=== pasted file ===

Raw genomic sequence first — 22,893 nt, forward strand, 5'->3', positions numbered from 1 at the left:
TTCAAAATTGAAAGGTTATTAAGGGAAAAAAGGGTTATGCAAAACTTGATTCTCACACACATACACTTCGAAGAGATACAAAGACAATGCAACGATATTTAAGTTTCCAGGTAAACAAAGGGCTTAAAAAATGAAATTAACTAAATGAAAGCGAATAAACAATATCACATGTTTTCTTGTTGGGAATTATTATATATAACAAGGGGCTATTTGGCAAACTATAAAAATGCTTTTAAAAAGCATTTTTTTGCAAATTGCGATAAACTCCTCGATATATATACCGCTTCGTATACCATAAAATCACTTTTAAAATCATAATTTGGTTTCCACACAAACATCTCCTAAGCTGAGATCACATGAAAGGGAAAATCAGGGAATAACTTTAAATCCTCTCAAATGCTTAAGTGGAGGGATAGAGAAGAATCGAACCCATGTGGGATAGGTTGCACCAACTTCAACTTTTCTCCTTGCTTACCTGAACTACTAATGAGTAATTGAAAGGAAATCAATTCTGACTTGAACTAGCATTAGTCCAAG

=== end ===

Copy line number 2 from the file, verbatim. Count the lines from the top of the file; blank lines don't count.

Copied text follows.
TTCAAAATTGAAAGGTTATTAAGGGAAAAAAGGGTTATGCAAAACTTGATTCTCACACACATACACTTCGAAGAGATACAAAGACAATGCAACGATATTTAAGTTTCCAGGTAAACAAAGGGCTTAAAAAATGAAATTAACTAAATGAAAGCGAATAAACAATATCACATGTTTTCTTGTTGGGAATTATTATATATAACAAGGGGCTATTTGGCAAACTATAAAAATGCTTTTAAAAAGCATTTTTTTGCAAATTGCGATAAACTCCTCGATATATATACCGCTTCGTATACCATAAAATCACTTTTAAAATCATAATTTGGTTTCCACACAAACATCTCCTAAGCTGAGATCACATGAAAGGGAAAATCAGGGAATAACTTTAAATCCTCTCAAATGCTTAAGTGGAGGGATAGAGAAGAATCGAACCCATGTGGGATAGGTTGCACCAACTTCAACTTTTCTCCTTGCTTACCTGAACTACTAATGAGTAATTGAAAGGAAATCAATTCTGACTTGAACTAGCATTAGTCCAAG